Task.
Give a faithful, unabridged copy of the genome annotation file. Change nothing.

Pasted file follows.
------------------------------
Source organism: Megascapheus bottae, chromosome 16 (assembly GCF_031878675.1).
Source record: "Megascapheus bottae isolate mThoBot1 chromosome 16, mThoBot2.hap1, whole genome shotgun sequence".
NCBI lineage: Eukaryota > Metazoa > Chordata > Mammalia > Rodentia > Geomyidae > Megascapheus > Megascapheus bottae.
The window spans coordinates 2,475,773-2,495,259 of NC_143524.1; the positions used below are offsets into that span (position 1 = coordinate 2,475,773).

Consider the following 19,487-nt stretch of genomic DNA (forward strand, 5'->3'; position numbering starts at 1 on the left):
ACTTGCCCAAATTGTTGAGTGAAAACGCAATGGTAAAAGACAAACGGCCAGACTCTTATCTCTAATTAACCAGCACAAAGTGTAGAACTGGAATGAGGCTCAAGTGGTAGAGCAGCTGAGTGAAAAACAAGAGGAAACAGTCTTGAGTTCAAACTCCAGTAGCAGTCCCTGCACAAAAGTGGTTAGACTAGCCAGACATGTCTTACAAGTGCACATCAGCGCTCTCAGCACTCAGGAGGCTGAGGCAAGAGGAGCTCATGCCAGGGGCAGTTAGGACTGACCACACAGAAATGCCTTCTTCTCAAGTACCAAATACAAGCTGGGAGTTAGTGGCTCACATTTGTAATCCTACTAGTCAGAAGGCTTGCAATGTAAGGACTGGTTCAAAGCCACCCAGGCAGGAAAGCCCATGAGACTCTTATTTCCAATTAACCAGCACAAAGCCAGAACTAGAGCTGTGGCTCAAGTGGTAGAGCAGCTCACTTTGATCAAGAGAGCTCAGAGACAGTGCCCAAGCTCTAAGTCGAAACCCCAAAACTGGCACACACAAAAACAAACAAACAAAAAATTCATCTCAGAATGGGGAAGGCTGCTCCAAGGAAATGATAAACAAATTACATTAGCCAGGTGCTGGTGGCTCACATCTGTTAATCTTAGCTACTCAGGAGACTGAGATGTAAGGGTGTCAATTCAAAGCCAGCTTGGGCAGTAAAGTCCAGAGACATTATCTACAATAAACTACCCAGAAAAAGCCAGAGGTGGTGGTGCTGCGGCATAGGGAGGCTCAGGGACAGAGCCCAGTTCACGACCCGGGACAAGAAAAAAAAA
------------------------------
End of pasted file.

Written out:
Source organism: Megascapheus bottae, chromosome 16 (assembly GCF_031878675.1).
Source record: "Megascapheus bottae isolate mThoBot1 chromosome 16, mThoBot2.hap1, whole genome shotgun sequence".
NCBI lineage: Eukaryota > Metazoa > Chordata > Mammalia > Rodentia > Geomyidae > Megascapheus > Megascapheus bottae.
The window spans coordinates 2,475,773-2,495,259 of NC_143524.1; the positions used below are offsets into that span (position 1 = coordinate 2,475,773).

Consider the following 19,487-nt stretch of genomic DNA (forward strand, 5'->3'; position numbering starts at 1 on the left):
ACTTGCCCAAATTGTTGAGTGAAAACGCAATGGTAAAAGACAAACGGCCAGACTCTTATCTCTAATTAACCAGCACAAAGTGTAGAACTGGAATGAGGCTCAAGTGGTAGAGCAGCTGAGTGAAAAACAAGAGGAAACAGTCTTGAGTTCAAACTCCAGTAGCAGTCCCTGCACAAAAGTGGTTAGACTAGCCAGACATGTCTTACAAGTGCACATCAGCGCTCTCAGCACTCAGGAGGCTGAGGCAAGAGGAGCTCATGCCAGGGGCAGTTAGGACTGACCACACAGAAATGCCTTCTTCTCAAGTACCAAATACAAGCTGGGAGTTAGTGGCTCACATTTGTAATCCTACTAGTCAGAAGGCTTGCAATGTAAGGACTGGTTCAAAGCCACCCAGGCAGGAAAGCCCATGAGACTCTTATTTCCAATTAACCAGCACAAAGCCAGAACTAGAGCTGTGGCTCAAGTGGTAGAGCAGCTCACTTTGATCAAGAGAGCTCAGAGACAGTGCCCAAGCTCTAAGTCGAAACCCCAAAACTGGCACACACAAAAACAAACAAACAAAAAATTCATCTCAGAATGGGGAAGGCTGCTCCAAGGAAATGATAAACAAATTACATTAGCCAGGTGCTGGTGGCTCACATCTGTTAATCTTAGCTACTCAGGAGACTGAGATGTAAGGGTGTCAATTCAAAGCCAGCTTGGGCAGTAAAGTCCAGAGACATTATCTACAATAAACTACCCAGAAAAAGCCAGAGGTGGTGGTGCTGCGGCATAGGGAGGCTCAGGGACAGAGCCCAGTTCACGACCCGGGACAAGAAAAAAAAA